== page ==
Format Film, Video
Contributors Ahlborn, Richard E.
Gastañaga, Linda
Marshall, Howard W.
Stewart, Leslie J.
Dates 1978
Language English
Subjects Artifacts
Ethnography
Latigo Knots
Motion Pictures
Ninety Six Ranch
Saddle Rigging
Saddlery
Title
Saddle Rigging and the Latigo Knot
Contributor Names
Stewart, Leslie J. (Narrator)
Ahlborn, Richard E. (Narrator)
Gastañaga, Linda (Interviewer)
Marshall, Howard W. (Interviewer)
Created / Published
July 25, 1978
Subject Headings
-  Ninety-Six Ranch
-  Artifacts
-  Saddle rigging
-  Saddlery
-  Latigo knots
-  Motion Pictures
-  Ethnography
Genre
Motion Pictures
Ethnography
Notes
-  Richard Ahlborn interviews Les Stewart on the topic of saddle rigging and the knot used to tie the saddle's latigo to the cinch.
-  In 1978, Dick Ahlborn interviewed Les about cowboy gear and tools. Ahlborn videotaped about forty minutes of their discussion. His fieldnotes for July 25 state:
-  This material . . . has given me an idea for an exhibition. I discussed it with HM (Howard Marshall, and hopefully we. . . could organize a small but meaningful show in 1979 or 80 on `Daily Life in Paradise."
-  Several of the artifacts and much of the information from this interview were incorporated in the 1980 "Buckaroos in Paradise" exhibition at the Smithsonian's Museum of American History.
-  Les uses his son's saddle for this discussion of the "center-fire," single-cinch rig and the latigo knot. The former feature is characteristic of the region's preferred type of saddle, while the latter represents Les's relatively more personal preference for securing the saddle. The backbone of a saddle is its tree, which is held in place on the horse's back by the rigging straps. The latigo ties the rigging straps to the cinch.
-  Cowboys in the California/Northern Great Basin region prefer a single-cinch saddle. If the cinch were located below the exact midpoint between forks and cantle, the saddle would be a pure center-fire rig. Les, like most buckaroos, likes to have the cinch a little forward; his is five-eighths of the distance forward of the cantle. He calls it a "five-eighths center-fire" rig. One might also hear the saddle called simply a "five-eighths rig." (See Marshall and Ahlborn 1980, 56; Mora 1946, 97 and 103; and Ward 1958, 207-219.)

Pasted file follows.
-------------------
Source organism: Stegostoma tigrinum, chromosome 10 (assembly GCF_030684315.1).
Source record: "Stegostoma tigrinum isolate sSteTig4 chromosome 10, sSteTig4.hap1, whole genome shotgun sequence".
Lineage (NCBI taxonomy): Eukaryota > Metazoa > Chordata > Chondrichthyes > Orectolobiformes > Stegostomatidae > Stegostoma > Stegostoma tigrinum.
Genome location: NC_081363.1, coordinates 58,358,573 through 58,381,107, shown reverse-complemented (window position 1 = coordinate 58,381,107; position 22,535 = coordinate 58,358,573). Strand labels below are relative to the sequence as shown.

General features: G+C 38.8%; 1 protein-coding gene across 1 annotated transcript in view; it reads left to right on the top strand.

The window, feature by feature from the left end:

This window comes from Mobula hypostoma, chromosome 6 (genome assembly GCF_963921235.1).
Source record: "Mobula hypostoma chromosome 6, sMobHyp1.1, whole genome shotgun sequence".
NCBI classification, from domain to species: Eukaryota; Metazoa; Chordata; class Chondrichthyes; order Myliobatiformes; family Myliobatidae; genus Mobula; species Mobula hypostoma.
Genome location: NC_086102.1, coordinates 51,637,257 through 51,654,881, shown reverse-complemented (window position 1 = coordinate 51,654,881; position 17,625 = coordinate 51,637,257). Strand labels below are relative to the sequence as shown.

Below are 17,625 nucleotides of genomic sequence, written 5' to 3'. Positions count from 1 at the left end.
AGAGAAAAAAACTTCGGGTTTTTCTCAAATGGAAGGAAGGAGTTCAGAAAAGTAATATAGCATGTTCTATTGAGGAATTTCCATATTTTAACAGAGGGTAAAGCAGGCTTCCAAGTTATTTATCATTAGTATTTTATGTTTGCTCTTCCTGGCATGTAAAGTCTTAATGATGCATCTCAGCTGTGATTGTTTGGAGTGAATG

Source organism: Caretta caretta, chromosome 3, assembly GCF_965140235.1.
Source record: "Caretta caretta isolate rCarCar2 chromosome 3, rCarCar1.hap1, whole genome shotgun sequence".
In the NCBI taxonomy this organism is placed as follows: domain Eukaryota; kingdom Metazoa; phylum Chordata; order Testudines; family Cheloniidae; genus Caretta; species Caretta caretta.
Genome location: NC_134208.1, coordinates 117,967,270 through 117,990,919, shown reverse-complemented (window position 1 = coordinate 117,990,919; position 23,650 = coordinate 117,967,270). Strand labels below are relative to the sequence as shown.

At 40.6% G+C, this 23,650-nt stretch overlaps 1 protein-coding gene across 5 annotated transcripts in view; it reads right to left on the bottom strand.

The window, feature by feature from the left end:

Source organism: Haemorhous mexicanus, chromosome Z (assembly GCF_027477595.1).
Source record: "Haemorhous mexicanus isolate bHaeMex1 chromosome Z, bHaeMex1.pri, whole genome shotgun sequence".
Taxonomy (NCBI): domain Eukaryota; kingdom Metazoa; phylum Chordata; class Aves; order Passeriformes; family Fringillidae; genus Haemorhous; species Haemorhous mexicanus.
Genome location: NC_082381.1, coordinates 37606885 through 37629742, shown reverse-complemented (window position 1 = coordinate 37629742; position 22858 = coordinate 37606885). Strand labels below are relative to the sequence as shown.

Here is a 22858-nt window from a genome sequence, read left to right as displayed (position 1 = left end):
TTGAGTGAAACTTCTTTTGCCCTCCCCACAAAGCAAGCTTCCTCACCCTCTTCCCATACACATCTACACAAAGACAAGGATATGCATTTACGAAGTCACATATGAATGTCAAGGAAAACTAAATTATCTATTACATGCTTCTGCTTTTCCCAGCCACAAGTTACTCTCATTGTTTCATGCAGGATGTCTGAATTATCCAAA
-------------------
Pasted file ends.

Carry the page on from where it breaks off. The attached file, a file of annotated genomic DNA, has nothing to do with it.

-  This video clip's second topic is the knot Les uses to tie the saddle's latigo to the cinch. His variant is a little unorthodox, and many cowboys would prefer the alternate knot he demonstrates.
-  Fred obtained his saddle from the J.M. Capriola Company in Elko, Nevada, about 1975. It is an "A-fork" design built on an improved Weatherly tree. This is a "slick-fork" type, in which the pommel does not swell out, and it represents another regional preference. A swelled pommel can help a rider keep his seat; some slick-fork saddles have bucking rolls added to serve this purpose. Les's favorite personal saddle, made by the Hamley Company in Oregon in the late 1940s, is very similar. Both saddles include straps to which a flank cinch can be attached. Les says this conversion to a double rig is essential when he ropes calves in a rodeo or team-roping event.
-  The center-fire, slick-fork saddle was developed in Visalia, California, in the latter decades of the nineteenth century. One important craftsman was David E. Walker, although many other makers and users contributed to the design. A history of the Visalia stock or "Walker roper" saddle may be found in Lee Rice and Glenn Vernam's They Saddled the West (Rice and Vernam 1975, 53-62).
Medium
3/4 inch video
Call Number
AFC 1991/021: NV78-VT8
Source Collection
Paradise Valley Folklife Project Collection (AFC 1991/021)
Repository
American Folklife Center
Digital Id
http://hdl.loc.gov/loc.afc/afc96ran.v023


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Paradise Valley Folklife Project collection, 1978-1982 (AFC 1991/021), American Folklife Center, Library of Congress

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